KR: Actually, he was always nice to me! I have actually heard that when they were doing the Patti LuPone one that Arthur asked if I would come in and audition for it. I was like, "But, I just did it! I don't want to do it again." So, of course I said no, because, for me, I had already had the perfect experience of GYPSY with Sam and Bernadette - why would I want to do it again after that, you know?!

PC: Leave the memory where it is best kept - in the past.

KR: Exactly. I mean, if they wanted me to be Tessie Tura or something maybe I would have reacted differently.

PC: Tammy Blanchard was fresh off of her award-winning portrayal of Judy Garland in ME & MY SHADOWS playing Louise, as well.

KR: That's right - she was. And, I'm probably talking out of school by saying this, but you probably know already that it was between Tammy and Anne Hathaway for Louise. Did you know that?

PC: Indeed. You and Tammy were so perfectly matched - you both have such an innate innocence.

KR: [Laughs.] With darkness lurking inside, right?! Honestly, thank you for saying that, though. So, anyway, I guess Anne went in first for the audition and did it, bam, perfect, confidant and Sam said, "Thank you very much," and walked her out and then he saw Tammy sitting there in the hallway and she was hunched over, head down, in a way that sort of said, "Don't pick me - I don't really want to do it." And, Sam instantly said to himself, "There's Louise."

PC: How fascinating - and, obviously, it was the right choice, particularly for that production. Tammy was amazing.

KR: She was - she was perfect. Absolutely. And, you know, Sam looks for the performance that is the raw, inside of the character - I mean, Tammy didn't really know how to walk in heels, so they had to show her how to walk in heels. Tammy just was Louise - she just was her. It was perfect casting.

PC: In the end, GYPSY is a tough and gritty showbiz story.

KR: It is! And it is very real - super real and super sad.

PC: So, A YEAR WITH FROG & TOAD was basically all you had done prior to GYPSY?

KR: Yeah, GYPSY was my first real role - I had done the tour of SOUND OF MUSIC; I was a nun. Then, I did THE ADVENTURES OF TOM SAWYER and I was Kristen Bell's understudy and also a swing for all the girls. Then, I did INTO THE WOODS where I was Laura Benanti's understudy and also the Rapunzel and Little Red cover.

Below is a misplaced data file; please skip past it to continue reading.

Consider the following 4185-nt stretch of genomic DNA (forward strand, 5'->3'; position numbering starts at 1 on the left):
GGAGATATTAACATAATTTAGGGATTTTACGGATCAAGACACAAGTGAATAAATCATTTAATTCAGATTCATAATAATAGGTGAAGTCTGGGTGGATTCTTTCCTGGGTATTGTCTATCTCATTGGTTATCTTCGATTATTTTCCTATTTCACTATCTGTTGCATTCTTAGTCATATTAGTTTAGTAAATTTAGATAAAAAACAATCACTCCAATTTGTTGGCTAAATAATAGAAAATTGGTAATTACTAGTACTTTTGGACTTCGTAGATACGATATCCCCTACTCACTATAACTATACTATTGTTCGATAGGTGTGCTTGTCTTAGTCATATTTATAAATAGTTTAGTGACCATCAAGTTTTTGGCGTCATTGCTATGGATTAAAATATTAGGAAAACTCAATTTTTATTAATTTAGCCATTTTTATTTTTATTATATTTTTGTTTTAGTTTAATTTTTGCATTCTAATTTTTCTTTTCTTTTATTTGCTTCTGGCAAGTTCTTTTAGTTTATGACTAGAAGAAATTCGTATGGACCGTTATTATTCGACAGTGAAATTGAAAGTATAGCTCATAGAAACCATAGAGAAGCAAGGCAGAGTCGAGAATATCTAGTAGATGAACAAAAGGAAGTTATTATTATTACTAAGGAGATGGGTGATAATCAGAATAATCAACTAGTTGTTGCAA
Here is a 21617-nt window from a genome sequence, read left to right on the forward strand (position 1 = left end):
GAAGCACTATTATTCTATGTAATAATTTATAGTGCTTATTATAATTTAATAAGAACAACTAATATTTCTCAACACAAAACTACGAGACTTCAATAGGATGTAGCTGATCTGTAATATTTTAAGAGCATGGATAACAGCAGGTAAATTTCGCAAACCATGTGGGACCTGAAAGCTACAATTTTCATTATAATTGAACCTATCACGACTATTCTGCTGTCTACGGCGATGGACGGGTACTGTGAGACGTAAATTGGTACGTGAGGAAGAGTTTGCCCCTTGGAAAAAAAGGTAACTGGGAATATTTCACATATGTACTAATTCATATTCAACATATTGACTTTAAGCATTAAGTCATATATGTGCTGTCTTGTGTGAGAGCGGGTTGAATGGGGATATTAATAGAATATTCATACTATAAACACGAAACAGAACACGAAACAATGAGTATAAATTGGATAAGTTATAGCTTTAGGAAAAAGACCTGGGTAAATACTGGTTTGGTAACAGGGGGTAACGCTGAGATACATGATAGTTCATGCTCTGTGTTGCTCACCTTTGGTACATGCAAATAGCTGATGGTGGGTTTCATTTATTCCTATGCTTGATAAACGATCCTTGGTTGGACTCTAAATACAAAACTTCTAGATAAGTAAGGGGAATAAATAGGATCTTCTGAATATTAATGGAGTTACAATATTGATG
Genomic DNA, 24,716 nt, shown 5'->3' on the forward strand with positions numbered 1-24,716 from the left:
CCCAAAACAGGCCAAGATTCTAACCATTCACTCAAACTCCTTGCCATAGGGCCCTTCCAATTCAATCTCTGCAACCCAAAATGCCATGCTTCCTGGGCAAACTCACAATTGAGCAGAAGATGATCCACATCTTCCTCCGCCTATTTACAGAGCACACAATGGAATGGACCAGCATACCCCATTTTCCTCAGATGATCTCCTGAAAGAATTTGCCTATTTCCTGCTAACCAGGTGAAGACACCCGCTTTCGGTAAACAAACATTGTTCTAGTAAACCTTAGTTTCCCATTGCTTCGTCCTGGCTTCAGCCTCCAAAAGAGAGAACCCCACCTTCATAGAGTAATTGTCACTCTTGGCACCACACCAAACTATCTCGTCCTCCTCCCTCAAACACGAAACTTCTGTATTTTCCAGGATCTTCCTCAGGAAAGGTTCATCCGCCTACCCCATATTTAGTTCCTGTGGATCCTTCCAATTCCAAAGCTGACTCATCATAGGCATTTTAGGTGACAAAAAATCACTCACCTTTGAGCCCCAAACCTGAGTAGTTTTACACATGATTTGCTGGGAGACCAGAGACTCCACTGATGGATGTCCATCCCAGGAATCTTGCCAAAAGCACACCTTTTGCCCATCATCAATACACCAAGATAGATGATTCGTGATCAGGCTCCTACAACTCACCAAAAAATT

PC: Another under-praised revival.

KR: It's so funny, because when I did FROG & TOAD, Danielle Ferland and I were the two little girls - and, of course, she was the original Little Red in INTO THE WOODS.

PC: "Small world, isn't it?" to quote GYPSY.

KR: [Laughs.] It is, though! It is.

PC: It's so wonderful to see all of you coming into your own now as leading ladies a decade later - you and Laura Benanti and Kristen Bell.

KR: Aww, thank you for putting me in the same category as them, but I don't think I am quite there yet! I love them all, though.

PC: You have a following because of WICKED, as well, no doubt.

KR: Well, it's the best role a blonde can do - at least it was until Portia in SOMETHING ROTTEN! I remember that when I was growing up I never got to do LES MIZ but LES MIZ was the show that everybody wanted to do, so when I did WICKED, I remember thinking, "If I was a little girl now, all I would want to be doing was Glinda." So, doing that sort of satisfied all of my dreams.

PC: What were you originally trained to be - a soprano or a belter?

KR: Soprano, I guess. I sang in choir forever and ever and ever, so I was sort of a pretty mix, but not a belter at all - sort of a princess-y type of voice. I have to say, Liz Caplan helped me so much and I can sing soprano now because of her - and, having that is everything because once you have it it is so much fun to sing up there!

PC: You don't know how useful it is until you can use it.

KR: It's true! I love singing soprano now. When you grow up, you start to appreciate things like that. I mean, why would I belt when it hurts? I would rather support and float.

PC: This was so amazing today, Kate. I can't thank you enough. SOMETHING ROTTEN! is so fresh.

KR: Thank you so much for the support, Pat - I'm so glad you love our show. This was perfect. Bye.

Photo Credits: Walter McBride, Joan Marcus, etc.



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Pat Cerasaro contributes exclusive scholarly columns including InDepth InterViews, Sound Off, Theatrical Throwback Thursdays, Flash Friday and Flash Special as well as additional special features, (read more...)